July 29, 2014
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2014: SBC Annual Meeting Roundup
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Evangelism experience preps students
BALTIMORE (BP) -- Justin Harrell had just struck up a conversation with a 13-year-old boy while waiting to meet up with friends for dinner in Baltimore. He asked the boy, "Do you know Jesus?"
Church mental health issues explored
BALTIMORE (BP) -- The church has a unique ability to serve families and persons suffering with mental health issues, a group of Baptist panelists agreed at a special breakfast on mental health and the church.
Panel: Diversity for the sake of Kingdom
BALTIMORE (BP) -- While economic woes have slowed the growing ethnic diversity at state levels in the Southern Baptist Convention, panelists at the Cooperative Program exhibit, held during the SBC annual meeting in Baltimore, discussed intentional efforts to include ethnics in Convention leadership.
21st-century challenges confronted
BALTIMORE (BP) -- As Southern Baptists reflected on and bantered various topics -- including numerous challenges of the 21st Century -- at the Cooperative Program exhibit during their annual meeting in Baltimore, most agreed studying Scripture in its proper context, selfless giving and a commitment to praying for others are good starting points for progress.
Motivating, mobilizing churches addressed
BALTIMORE (BP) -- The advancement of the Great Commission will never be accelerated without Christians engaging in personal evangelism, newly elected Southern Baptist Convention president Ronnie Floyd said during an evangelism panel discussion at the SBC annual meeting in Baltimore.
2nd VIEW: Cooperative Program reflects Southern Baptists' values, CP panelists say
BALTIMORE (BP) -- Panelists at the Cooperative Program exhibit expressed universal support for CP missions and ministry during the SBC annual meeting in Baltimore though it is vital to educate grassroots Southern Baptists about how it works.
Pastors challenged to find place in God's story
BALTIMORE (BP) -- Southern Baptist pastors and members were challenged to "Find Your Place in God's Story" during a dinner hosted by IMB as Southern Baptists gathered for their annual meeting in Baltimore.
Leave legacy of missions support, IMB urges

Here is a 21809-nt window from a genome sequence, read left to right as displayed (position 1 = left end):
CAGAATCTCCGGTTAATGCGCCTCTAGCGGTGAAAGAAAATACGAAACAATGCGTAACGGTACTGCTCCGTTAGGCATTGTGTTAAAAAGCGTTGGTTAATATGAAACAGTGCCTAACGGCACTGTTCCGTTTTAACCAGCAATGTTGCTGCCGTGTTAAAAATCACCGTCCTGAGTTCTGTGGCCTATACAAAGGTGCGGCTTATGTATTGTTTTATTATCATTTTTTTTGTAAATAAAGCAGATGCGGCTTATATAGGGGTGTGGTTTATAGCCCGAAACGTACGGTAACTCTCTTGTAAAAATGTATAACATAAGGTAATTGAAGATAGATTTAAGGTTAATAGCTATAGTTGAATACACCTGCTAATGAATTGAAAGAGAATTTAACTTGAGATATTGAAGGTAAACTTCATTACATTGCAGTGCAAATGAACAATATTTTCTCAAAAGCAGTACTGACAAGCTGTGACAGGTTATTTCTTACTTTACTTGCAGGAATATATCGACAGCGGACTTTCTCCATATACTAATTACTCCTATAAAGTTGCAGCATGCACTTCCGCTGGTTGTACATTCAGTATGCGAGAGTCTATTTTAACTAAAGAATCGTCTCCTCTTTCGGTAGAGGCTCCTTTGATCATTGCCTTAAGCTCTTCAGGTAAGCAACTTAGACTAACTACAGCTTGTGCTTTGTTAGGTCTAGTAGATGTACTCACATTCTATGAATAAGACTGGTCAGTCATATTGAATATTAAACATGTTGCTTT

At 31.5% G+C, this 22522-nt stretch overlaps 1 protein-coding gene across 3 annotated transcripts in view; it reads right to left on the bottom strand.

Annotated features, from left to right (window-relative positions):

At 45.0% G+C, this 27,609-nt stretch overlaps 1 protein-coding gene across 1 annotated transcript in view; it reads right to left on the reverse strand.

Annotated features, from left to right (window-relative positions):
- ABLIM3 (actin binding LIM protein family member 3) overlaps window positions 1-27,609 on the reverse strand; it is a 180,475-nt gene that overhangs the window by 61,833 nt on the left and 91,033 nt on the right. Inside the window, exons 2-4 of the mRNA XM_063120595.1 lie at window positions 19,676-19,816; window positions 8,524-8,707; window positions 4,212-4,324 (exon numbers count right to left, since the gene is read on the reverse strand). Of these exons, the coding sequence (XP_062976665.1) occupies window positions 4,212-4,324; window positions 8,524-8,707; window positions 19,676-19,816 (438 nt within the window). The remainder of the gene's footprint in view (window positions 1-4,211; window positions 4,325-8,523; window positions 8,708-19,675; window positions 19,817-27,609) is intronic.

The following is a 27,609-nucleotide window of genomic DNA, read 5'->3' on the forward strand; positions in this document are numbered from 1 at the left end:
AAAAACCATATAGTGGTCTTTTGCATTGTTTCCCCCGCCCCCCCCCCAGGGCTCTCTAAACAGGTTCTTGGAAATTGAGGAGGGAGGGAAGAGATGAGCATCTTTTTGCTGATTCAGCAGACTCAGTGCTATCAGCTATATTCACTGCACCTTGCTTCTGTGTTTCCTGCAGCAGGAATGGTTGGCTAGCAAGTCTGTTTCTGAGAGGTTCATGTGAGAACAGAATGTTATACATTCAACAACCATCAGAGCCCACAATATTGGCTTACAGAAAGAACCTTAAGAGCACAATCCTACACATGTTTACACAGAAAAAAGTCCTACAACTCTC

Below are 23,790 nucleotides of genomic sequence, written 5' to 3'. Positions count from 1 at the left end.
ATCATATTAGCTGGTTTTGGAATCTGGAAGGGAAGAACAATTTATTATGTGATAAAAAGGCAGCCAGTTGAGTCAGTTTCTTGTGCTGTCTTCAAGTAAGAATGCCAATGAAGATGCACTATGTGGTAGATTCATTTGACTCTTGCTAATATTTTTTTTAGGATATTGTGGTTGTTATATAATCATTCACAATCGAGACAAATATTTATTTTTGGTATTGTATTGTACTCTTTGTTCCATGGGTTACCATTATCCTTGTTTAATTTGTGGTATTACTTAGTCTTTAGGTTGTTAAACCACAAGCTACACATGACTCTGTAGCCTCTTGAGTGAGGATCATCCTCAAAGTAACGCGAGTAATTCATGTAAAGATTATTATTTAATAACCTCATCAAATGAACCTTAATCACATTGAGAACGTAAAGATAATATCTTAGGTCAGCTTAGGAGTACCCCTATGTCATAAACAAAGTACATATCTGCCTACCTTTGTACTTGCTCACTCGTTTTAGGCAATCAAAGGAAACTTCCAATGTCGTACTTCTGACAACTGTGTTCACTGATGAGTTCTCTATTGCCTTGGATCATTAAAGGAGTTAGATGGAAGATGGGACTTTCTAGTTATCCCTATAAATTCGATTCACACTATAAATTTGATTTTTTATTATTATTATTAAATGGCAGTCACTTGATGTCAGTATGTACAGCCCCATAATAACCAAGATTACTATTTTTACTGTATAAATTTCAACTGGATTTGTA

BALTIMORE (BP) -- Whether we like it or not, we are all going to leave behind a legacy, IMB President Tom Elliff said during a June 10 luncheon focused on "The Last Full Measure of Devotion: Your Mission & Ministry Legacy," during the Southern Baptist Convention annual meeting in Baltimore.
Local Hispanic church welcomes SBC influx
BALTIMORE (BP) -- Primera Iglesia Bautista in Laurel, Md., with its retiring pastor Segundo Mir and incoming pastor Gustavo Suarez, welcomed Hispanics from across the country during a special service and luncheon prior to the Southern Baptist Convention's annual meeting in Baltimore.
Avance Hispano draws 500 in Baltimore
BALTIMORE (BP) -- Several Hispanic groups, in an example of Southern Baptist cooperation with a Latin twist, joined in meetings, fellowship and worship prior to the SBC annual meeting at the Baltimore Convention Center. The June 8 event, which began with dinner at 5 p.m., included four workshops and a celebration service that concluded with a concert at 11 p.m.
Politics, gay marriage & embryo adoption focus of ethics panel
BALTIMORE (BP) -- Ethicist Russell D. Moore and pastor Matt Chandler addressed issues ranging from preaching on political topics to relating to homosexual friends to adopting embryos during a question-and-answer session held in conjunction with the 2014 meeting of the Southern Baptist Convention.
"To some degree, it doesn't matter what you do and say, you are going to be known as the people who are against things if you are against the things that people like." -- Russell Moore, ERLC president